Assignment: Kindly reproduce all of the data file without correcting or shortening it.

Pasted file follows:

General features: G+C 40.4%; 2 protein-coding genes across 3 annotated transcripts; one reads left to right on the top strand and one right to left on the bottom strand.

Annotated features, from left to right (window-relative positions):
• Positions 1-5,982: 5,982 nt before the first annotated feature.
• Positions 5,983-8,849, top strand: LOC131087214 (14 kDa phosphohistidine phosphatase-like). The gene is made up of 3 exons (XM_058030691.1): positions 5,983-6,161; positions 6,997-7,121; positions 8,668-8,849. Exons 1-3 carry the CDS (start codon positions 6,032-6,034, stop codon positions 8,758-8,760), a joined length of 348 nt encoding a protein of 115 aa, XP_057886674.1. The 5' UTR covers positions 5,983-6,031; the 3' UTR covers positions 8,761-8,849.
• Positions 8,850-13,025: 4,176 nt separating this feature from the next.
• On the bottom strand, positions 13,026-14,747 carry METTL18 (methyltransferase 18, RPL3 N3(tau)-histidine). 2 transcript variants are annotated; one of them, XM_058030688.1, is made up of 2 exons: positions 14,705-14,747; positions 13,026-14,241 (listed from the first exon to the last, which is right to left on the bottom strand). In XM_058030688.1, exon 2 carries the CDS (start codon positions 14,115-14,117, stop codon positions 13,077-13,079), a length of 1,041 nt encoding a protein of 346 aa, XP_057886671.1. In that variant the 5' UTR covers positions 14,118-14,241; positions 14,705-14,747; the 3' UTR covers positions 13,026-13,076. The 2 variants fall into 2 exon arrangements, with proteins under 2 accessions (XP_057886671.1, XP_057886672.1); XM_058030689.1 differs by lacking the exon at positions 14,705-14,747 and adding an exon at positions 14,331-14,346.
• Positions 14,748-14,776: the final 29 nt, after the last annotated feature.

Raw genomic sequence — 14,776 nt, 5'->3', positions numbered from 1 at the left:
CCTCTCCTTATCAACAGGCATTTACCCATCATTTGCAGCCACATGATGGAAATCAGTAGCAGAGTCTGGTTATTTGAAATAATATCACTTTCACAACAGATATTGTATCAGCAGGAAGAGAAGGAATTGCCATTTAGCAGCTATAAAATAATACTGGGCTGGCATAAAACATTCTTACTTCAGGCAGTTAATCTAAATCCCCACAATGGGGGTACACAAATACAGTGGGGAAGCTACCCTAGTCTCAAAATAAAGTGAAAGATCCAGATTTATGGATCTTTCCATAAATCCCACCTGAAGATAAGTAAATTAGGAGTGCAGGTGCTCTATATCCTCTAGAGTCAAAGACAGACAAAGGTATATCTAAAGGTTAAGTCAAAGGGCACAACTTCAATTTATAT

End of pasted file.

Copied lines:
General features: G+C 40.4%; 2 protein-coding genes across 3 annotated transcripts; one reads left to right on the top strand and one right to left on the bottom strand.

Annotated features, from left to right (window-relative positions):
• Positions 1-5,982: 5,982 nt before the first annotated feature.
• Positions 5,983-8,849, top strand: LOC131087214 (14 kDa phosphohistidine phosphatase-like). The gene is made up of 3 exons (XM_058030691.1): positions 5,983-6,161; positions 6,997-7,121; positions 8,668-8,849. Exons 1-3 carry the CDS (start codon positions 6,032-6,034, stop codon positions 8,758-8,760), a joined length of 348 nt encoding a protein of 115 aa, XP_057886674.1. The 5' UTR covers positions 5,983-6,031; the 3' UTR covers positions 8,761-8,849.
• Positions 8,850-13,025: 4,176 nt separating this feature from the next.
• On the bottom strand, positions 13,026-14,747 carry METTL18 (methyltransferase 18, RPL3 N3(tau)-histidine). 2 transcript variants are annotated; one of them, XM_058030688.1, is made up of 2 exons: positions 14,705-14,747; positions 13,026-14,241 (listed from the first exon to the last, which is right to left on the bottom strand). In XM_058030688.1, exon 2 carries the CDS (start codon positions 14,115-14,117, stop codon positions 13,077-13,079), a length of 1,041 nt encoding a protein of 346 aa, XP_057886671.1. In that variant the 5' UTR covers positions 14,118-14,241; positions 14,705-14,747; the 3' UTR covers positions 13,026-13,076. The 2 variants fall into 2 exon arrangements, with proteins under 2 accessions (XP_057886671.1, XP_057886672.1); XM_058030689.1 differs by lacking the exon at positions 14,705-14,747 and adding an exon at positions 14,331-14,346.
• Positions 14,748-14,776: the final 29 nt, after the last annotated feature.

Raw genomic sequence — 14,776 nt, 5'->3', positions numbered from 1 at the left:
CCTCTCCTTATCAACAGGCATTTACCCATCATTTGCAGCCACATGATGGAAATCAGTAGCAGAGTCTGGTTATTTGAAATAATATCACTTTCACAACAGATATTGTATCAGCAGGAAGAGAAGGAATTGCCATTTAGCAGCTATAAAATAATACTGGGCTGGCATAAAACATTCTTACTTCAGGCAGTTAATCTAAATCCCCACAATGGGGGTACACAAATACAGTGGGGAAGCTACCCTAGTCTCAAAATAAAGTGAAAGATCCAGATTTATGGATCTTTCCATAAATCCCACCTGAAGATAAGTAAATTAGGAGTGCAGGTGCTCTATATCCTCTAGAGTCAAAGACAGACAAAGGTATATCTAAAGGTTAAGTCAAAGGGCACAACTTCAATTTATAT